Write a function 'subSquareCheck(x,y,val,s)' that, given the x and y position of the cell we are checking ('x' and 'y' respectively), a value to check 'val', and a sudoku puzzle 's', returns False if the given value has already been used in the indicated sub-square, and True if the number is still available.

HINT: Up to now we have been creating ranges to loop over within the loop statement itself, but this need not be the case! While it's certainly possible to generate the correct ranges algebraicly, you could also use if-statements!

ANOTHER HINT: In our sudoku format, the first index selects the row, which means it corresponds to the y-coordinate.


There are several strategies that may be used to solve a sudoku puzzle, but the simplest is the so-called “process of elimination.” Using this strategy, we examine a cell's environment to see how many numbers are possible. This should be reasonably simple, since the range of possible values is known, and we already have three functions which perform the three checks necessary.

If there is only one value that is allowable, then the value gets written into that cell. If there is more than one possibility, we leave the cell blank. If there are no possible values for this cell, then the information given in the puzzle contradicts the three rules of sudokus. In this case, we will raise a “Sudoku Invalid” exception.

Write a function 'elimination(x,y,s)' that, given a zero-indexed x and y position in the puzzle ('x' and 'y' respectively), and a sudoku puzzle s, returns the either a zero or “blank” if there is more than one possible answer, the answer if there is exactly one possible answer, and raises a “Sudoku Invalid” exception if there are no possible answers.


Now that we have a strategy to apply (elimination), we should teach the computer how to apply strategies to a sudoku puzzle. However, the elimination strategy is only one of a number of possible sudoku solving strategies. For more information on sudoku solving strategies, take a look at the following youtube video: . With respect to this video, we have only implemented somewhat dubiously named “Naked Singles” strategy.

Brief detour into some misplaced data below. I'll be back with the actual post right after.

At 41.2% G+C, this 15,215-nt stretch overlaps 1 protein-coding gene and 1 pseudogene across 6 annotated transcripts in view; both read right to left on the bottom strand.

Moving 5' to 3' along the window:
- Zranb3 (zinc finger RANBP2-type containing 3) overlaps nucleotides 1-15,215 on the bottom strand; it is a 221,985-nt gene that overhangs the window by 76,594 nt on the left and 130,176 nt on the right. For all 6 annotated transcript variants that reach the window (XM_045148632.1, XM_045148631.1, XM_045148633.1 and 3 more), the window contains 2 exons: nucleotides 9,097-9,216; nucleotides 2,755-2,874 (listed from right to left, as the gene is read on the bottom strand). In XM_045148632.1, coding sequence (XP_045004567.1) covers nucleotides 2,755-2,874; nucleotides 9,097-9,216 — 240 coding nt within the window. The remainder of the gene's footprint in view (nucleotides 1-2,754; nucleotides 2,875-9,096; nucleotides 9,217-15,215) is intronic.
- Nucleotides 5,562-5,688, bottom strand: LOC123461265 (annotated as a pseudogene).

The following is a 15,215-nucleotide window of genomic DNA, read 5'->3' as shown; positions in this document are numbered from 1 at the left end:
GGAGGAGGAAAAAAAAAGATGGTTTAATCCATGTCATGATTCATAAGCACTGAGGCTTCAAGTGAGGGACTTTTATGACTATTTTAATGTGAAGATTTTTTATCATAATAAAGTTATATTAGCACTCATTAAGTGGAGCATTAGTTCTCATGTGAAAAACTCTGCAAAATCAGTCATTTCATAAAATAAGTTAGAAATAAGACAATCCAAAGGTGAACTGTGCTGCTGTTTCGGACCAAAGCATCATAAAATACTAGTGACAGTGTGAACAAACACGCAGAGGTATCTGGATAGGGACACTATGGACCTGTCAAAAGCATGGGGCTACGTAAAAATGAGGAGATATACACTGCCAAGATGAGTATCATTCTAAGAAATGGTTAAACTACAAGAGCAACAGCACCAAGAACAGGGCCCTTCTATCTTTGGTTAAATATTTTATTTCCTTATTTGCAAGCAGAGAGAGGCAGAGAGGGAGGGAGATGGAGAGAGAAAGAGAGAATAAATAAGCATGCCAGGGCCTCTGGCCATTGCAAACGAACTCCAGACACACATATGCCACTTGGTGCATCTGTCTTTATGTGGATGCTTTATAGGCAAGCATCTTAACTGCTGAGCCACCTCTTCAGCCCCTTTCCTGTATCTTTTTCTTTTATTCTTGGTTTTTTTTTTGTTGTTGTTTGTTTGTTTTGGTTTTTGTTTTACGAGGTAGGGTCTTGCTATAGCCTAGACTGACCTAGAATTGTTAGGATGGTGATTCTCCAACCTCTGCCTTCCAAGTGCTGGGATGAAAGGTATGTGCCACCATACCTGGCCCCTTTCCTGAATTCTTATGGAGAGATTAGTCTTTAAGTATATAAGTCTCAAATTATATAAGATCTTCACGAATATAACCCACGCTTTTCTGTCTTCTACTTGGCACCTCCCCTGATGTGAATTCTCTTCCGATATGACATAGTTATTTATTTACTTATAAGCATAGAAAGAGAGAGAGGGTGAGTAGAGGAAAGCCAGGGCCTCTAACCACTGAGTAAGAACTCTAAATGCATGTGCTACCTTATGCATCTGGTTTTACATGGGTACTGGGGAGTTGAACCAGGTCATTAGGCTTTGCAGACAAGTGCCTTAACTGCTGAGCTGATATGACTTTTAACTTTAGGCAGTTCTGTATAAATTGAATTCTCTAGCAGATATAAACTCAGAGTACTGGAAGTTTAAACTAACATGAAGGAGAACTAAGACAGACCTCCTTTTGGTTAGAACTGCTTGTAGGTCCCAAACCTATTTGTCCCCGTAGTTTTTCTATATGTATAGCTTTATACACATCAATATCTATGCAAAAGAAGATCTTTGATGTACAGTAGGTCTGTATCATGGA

Write a function 'applyStrategy(strategy, s)' which, given a strategy (in this case, a function with the input/output properties described in Question 3), and a puzzle s, applies that strategy to each cell in the puzzle. Have the function return True if the strategy worked, and False if it didnt (see below). It will become important later on to know if a strategy worked. To this end, we need to keep track of whether there are any differences between the strategy's return results and what was already in the puzzle. To clarify, if, for a particular cell, the strategy returns what the cell already contained, there has been no change, and the strategy failed for that cell. We are interested in whether at least one of the cells were changed when we applied the strategy to the entire puzzle.

HINT: There is no need to run a strategy on a cell that is not “blank” (i.e., contains zero).

DOUBLE HINT: Given that s is a mutable data type, we can simply modify the contents of the cells using assignment statements.

1d) We must repeatedly apply the given list of strategies to the puzzle until they stop working or the puzzle is solved (remember to use our function from Question 1!) We will try to apply each strategy in the list of strategies once to the puzzle per execution of the loop. If all of them return False, the puzzle has not changed, and we break the loop. If the algorithm fails to solve the puzzle, raise a “Sudoku Unsolvable” exception. Otherwise, return the solved puzzle.

"Get 15% discount on your first 3 orders with us"
Use the following coupon

Order Now